People ask me how I’m feeling, mindful I have a heart problem. I feel healthier and luckier, largely because people help me when I share my health status. My hope is this story helps everyone become healthier and luckier as well as me. I need lots of help.
My last report was the help I got after blacking out on Saddle Rock at Christmas 2011 having stretched medical advice to exercise until I got too winded.
Doctors had been treating me since they diagnosed heart failure along with a minor A-fib during my annual physical in fall 2010. My heart was pumping 35 to 40 percent of available blood instead of a normal range of 55 to 65 percent. My cardiologist said one-third of his patients’ hearts failed, one-third stabilized, and one-third improved. I stated, and never wavered, that my goal was to follow advice to heal it. I may push their advice too much.
My health team swelled as I shared, studied and followed their advice. They didn’t all agree with what I did, but they monitored, adjusted and monitored again. Karen accepted drops in my exercise levels. My general physician coordinated medical treatments. My cardiologist prescribed medications and a trip to a pulmonary sleep specialist who prescribed an auto-bipap sleep machine that has allowed me to sleep longer and better.
Certified, holistic physicians guided me in my choices of supplements. A physician’s assistant kept my coagulation rate within an acceptable range as I added medications, supplements and a better diet with leafy greens. Nurses and medical assistants supported me.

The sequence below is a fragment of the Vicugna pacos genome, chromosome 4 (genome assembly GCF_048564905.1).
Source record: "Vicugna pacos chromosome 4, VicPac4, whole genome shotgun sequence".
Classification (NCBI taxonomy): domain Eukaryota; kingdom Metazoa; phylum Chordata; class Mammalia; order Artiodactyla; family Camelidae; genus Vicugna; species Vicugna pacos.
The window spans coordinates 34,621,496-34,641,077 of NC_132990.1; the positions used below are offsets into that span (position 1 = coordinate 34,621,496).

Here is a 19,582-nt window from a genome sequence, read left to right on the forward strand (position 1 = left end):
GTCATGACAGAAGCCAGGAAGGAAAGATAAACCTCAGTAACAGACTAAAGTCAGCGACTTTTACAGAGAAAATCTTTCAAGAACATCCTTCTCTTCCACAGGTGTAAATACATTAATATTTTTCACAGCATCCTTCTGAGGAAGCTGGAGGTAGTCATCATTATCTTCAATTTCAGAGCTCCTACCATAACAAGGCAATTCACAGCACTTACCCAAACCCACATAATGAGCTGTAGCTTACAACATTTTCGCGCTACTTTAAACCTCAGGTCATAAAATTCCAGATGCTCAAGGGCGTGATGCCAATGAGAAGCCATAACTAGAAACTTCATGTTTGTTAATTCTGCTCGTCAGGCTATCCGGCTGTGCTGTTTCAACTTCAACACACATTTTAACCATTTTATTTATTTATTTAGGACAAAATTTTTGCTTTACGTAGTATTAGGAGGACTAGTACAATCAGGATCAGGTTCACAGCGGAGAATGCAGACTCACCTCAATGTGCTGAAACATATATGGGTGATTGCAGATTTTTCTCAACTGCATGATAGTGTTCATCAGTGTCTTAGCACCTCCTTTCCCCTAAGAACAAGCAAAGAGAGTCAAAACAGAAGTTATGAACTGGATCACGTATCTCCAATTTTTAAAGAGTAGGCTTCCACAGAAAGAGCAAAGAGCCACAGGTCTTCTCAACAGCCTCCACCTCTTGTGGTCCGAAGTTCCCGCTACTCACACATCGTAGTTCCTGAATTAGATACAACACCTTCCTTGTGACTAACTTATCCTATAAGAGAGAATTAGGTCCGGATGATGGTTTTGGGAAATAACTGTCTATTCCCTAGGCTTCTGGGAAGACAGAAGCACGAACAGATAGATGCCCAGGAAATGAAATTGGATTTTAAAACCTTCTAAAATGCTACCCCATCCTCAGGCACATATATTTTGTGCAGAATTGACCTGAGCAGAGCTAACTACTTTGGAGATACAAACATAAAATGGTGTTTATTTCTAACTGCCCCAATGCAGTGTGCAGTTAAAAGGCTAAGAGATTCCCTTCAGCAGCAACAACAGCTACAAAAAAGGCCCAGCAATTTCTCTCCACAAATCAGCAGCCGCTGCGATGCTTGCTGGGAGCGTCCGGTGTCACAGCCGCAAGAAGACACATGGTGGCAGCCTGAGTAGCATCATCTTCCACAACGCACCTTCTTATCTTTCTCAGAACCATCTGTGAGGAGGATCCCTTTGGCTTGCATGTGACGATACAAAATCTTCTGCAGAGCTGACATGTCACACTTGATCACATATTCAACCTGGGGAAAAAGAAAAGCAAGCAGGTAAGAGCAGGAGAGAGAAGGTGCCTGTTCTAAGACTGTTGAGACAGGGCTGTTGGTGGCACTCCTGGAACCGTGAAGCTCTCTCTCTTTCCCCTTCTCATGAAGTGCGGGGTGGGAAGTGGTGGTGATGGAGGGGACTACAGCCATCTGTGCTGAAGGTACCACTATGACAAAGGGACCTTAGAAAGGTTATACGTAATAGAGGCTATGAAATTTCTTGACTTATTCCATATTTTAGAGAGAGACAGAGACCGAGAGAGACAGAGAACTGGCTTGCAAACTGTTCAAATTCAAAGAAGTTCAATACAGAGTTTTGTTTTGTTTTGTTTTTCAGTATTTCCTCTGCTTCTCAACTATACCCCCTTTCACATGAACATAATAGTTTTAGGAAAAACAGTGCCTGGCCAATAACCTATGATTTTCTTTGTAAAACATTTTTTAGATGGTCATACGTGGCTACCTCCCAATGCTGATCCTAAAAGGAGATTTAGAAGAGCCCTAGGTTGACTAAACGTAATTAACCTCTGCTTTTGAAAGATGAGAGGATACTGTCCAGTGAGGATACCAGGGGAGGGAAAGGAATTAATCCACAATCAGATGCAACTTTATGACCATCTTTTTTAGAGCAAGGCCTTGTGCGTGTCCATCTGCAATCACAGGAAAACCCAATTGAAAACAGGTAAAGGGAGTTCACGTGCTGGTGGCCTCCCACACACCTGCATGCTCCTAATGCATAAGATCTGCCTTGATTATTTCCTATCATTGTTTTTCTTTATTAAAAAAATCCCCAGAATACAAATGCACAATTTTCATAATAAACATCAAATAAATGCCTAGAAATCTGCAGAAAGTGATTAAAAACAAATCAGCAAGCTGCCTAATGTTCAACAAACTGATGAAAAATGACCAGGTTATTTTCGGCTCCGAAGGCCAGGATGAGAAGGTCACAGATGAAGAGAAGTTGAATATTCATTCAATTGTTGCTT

A golf instructor taught me to practice golf swings and stay mellow. We adopted a small dog, Haley, who hovers daily until I pet her while exercising, walk her 1.2 miles and let her in my lap. I’m lucky they’re lovable, available and affordable with my Medicare and health insurance.
I lowered stress levels with less involvement. I lowered anger levels, especially after recording the increased blood pressure over a journalist’s egregious comments. I need help just using common sense.
Yet my heart efficiency stayed the same through 2011. I said that wasn’t progress. My doctors said it was — the heart failure stopped declining. They told me to keep exercising unless I became short of breath.
Hiking Saddle Rock didn’t leave me too short of breath, I explained, trivializing the black out as dehydration, over-exertion and standing too quickly. Unimpressed doctors ordered a daily heart monitor to get better information as I exercised more cautiously. Lucky me.
I taped two probes to my chest and phoned in daily electronic results. After shoveling snow cautiously, a doctor phoned to tell me to stop shoveling and report that afternoon to a dual-certified cardiologist/physiologist. The dual-doctor explained my A-fib was now so rapid my heart was unable to pump oxygen and blood, leading him to recommend a palm sized Implantable Cardioverter Defibrillator (ICD) to slow down my A-fib, regulate it and jump start a failed heart to avoid such events as black outs. Lucky me.
The dual-doctor and his physician’s assistant joined my medical team while Karen shoveled snow. The ICD bulging on my chest allows the maximum dosage of carvedilol, a medication linked with progress in healing hearts.
We all got optimistic. Monthly ICD reports said my heart was resting more. My physician listened and said it was stronger. Karen and I exercised for five hours one day and she said, “You’re recovered.” I rode my bike over to my six-month echogram to challenge my heart. Two days later staff said, “Are you the guy who rode his bike to an echogram?” My cardiologist said, “I don’t have any other patients who ride their bikes to see their cardiologist.” Yes, but they probably don’t black out on Saddle Rock either. Had I once again pushed myself too much?
My cardiologist said the echogram results were judged by another cardiologist. My heart’s efficiency had risen to 45 to 50 percent. My heart is healing.
I feel healthier and luckier. And I still need help.